Raw emotion, sadness and some anger filled the air at Clifden Town Hall on Sky Road last Sunday afternoon as a shaken community gave honest, personal accounts of the impact the closure by stealth of Clifden District Hospital would have on the people of North Connemara.
The public meeting was hastily organised after fears emerged on Friday that the HSE may transfer respite services from Clifden to Merlin Park Hospital, 50-plus miles away in Galway City.
Families were told their loved ones in Clifden Hospital may have to move home, or go to Merlin Park the following Monday, due to ‘issues with staffing’.
An axe has hung over Clifden Hospital for some years, but this latest move stirred the community to fight back to retain services locally.
Galway County Councillor Eileen Mannion (FG), who organised the public meeting with Senator Sean Kyne, said 625 people signed the attendance sheets and an estimated 650 people attended.
“The community effort spreading the word was unbelievable; the turnout was unbelievable,” she said.
“It wasn’t just anger; it was raw emotion in the room. Sadness. Family members spoke about the calls they got on Friday. The feeling that their elderly person was being rejected; that they weren’t being respected.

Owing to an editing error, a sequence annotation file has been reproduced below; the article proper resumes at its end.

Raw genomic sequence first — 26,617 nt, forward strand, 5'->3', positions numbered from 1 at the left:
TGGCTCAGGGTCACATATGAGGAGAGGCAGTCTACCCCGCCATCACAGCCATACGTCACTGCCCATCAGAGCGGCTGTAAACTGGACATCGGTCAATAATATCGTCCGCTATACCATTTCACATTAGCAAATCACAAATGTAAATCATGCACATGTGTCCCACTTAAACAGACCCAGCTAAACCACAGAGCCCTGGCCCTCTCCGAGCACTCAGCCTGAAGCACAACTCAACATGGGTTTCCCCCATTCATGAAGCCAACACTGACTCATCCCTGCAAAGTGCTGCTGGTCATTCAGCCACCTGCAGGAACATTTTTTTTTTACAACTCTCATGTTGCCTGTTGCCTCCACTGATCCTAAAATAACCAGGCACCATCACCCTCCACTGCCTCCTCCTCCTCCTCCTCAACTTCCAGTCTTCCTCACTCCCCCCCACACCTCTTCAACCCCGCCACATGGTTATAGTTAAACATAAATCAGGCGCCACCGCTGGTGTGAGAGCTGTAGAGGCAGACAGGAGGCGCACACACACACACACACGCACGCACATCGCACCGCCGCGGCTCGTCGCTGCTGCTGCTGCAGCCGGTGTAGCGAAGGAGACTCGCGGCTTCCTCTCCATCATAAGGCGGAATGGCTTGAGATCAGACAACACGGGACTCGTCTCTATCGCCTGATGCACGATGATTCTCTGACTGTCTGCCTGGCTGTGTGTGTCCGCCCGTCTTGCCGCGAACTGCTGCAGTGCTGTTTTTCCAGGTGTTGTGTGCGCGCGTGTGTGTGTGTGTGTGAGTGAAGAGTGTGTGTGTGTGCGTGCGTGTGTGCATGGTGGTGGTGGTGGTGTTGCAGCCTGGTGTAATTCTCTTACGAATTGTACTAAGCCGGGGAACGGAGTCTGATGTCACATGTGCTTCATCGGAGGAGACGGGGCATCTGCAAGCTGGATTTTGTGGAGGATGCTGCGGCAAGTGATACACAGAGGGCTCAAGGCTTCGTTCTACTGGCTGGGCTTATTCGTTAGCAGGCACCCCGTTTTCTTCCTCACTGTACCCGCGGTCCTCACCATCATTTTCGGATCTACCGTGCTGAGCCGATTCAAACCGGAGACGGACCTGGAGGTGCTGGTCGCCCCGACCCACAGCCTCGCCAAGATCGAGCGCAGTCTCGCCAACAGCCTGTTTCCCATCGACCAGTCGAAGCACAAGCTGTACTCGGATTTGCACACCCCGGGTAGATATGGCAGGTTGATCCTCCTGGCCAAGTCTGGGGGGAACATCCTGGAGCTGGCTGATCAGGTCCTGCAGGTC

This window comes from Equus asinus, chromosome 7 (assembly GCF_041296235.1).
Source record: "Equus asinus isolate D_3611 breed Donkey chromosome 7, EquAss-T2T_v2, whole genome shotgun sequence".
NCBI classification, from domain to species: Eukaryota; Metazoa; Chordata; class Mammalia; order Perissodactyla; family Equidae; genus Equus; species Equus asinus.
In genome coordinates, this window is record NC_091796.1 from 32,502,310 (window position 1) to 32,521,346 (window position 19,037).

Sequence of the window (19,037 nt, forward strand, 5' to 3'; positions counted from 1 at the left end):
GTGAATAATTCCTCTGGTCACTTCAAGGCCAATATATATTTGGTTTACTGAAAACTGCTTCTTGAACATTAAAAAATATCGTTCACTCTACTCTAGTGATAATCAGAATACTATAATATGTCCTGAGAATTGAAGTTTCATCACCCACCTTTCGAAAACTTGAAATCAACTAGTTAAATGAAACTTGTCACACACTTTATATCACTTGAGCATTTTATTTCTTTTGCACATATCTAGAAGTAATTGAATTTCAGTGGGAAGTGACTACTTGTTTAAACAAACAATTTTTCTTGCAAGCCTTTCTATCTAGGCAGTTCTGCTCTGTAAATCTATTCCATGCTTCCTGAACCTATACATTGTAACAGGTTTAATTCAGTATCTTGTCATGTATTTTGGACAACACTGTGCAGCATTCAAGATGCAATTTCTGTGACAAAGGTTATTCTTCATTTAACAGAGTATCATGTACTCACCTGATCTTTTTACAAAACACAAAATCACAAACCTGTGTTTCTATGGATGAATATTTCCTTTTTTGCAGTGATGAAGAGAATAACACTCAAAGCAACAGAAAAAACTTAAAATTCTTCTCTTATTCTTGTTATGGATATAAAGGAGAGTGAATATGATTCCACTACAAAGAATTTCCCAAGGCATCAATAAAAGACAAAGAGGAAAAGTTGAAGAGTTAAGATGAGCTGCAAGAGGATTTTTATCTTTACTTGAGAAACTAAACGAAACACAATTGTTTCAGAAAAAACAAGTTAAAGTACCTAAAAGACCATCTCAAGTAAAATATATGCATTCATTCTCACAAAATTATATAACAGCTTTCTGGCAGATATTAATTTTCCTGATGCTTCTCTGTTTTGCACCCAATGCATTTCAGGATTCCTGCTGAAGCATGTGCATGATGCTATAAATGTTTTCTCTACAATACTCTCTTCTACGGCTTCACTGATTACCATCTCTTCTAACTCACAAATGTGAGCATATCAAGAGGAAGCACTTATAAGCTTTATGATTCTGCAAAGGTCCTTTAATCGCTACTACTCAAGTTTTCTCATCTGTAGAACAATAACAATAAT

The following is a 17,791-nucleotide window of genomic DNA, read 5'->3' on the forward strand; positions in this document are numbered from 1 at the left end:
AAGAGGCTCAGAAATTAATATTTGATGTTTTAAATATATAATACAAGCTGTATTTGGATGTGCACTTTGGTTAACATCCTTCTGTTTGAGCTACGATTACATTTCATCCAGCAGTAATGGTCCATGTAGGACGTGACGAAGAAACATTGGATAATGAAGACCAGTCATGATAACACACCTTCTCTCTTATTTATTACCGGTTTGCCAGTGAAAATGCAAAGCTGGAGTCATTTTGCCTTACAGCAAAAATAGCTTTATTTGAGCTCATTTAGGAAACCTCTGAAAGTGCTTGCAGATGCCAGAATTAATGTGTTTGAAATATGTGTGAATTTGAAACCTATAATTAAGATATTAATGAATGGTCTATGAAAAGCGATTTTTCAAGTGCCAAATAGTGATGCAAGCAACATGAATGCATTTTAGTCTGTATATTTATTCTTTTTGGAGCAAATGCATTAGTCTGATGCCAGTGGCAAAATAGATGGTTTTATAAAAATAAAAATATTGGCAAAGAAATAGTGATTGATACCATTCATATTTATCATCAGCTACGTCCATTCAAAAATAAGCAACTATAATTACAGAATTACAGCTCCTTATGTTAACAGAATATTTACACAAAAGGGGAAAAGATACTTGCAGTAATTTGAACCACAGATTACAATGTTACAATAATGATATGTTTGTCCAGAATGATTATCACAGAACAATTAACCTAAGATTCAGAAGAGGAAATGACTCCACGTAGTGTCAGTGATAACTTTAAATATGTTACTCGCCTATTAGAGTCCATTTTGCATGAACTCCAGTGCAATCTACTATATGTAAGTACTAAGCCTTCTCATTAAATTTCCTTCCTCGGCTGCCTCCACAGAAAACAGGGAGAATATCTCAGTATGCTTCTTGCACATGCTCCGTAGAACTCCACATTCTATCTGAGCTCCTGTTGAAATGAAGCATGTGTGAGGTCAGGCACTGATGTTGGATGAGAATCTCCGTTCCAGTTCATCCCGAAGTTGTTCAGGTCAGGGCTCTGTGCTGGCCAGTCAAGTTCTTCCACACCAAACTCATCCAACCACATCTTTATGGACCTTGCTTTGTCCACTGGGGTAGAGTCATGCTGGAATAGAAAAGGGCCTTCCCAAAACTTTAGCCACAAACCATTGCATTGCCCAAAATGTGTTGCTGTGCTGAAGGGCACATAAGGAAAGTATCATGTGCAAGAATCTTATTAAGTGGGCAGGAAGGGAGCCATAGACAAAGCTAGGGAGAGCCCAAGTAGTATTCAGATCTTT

“One man stood up, three years waiting for respite care for a family member, and then to be told after a few days in there that she’d have to be taken home or to Merlin Park.
“We’re 50 miles from Galway. If there’s no traffic you might get to the outskirts in an hour but with the traffic in Galway, you could be another hour to get to Merlin Park. Not everyone has transport either and they’ve to rely on buses.
“A young woman stood up at the meeting and said her dad was dying in Galway. And she had to go to Saint Vincent de Paul to get money to pay for a B&B so that the family would be close to him when the end came. People gave their personal stories, and it was just heart-breaking.”
(Photo by Carmel Lyden: Teresa Conneely from Roundstone addresses people at the public meeting in Clifden Town Hall).
This is a shortened preview version of this article. To read extensive coverage of the Clifden Hospital story, see this week’s Connacht Tribune. You can buy a digital edition HERE.
Pilgrim took to his feet to realise dream!
Clifden man Breandan O Scanaill, who is on a pilgrimage from his home town of Clifden to Santiago de Compostela in Spain, received a Mayoral welcome and a memorial crest when he arrived at the Asturian town of Navia last week.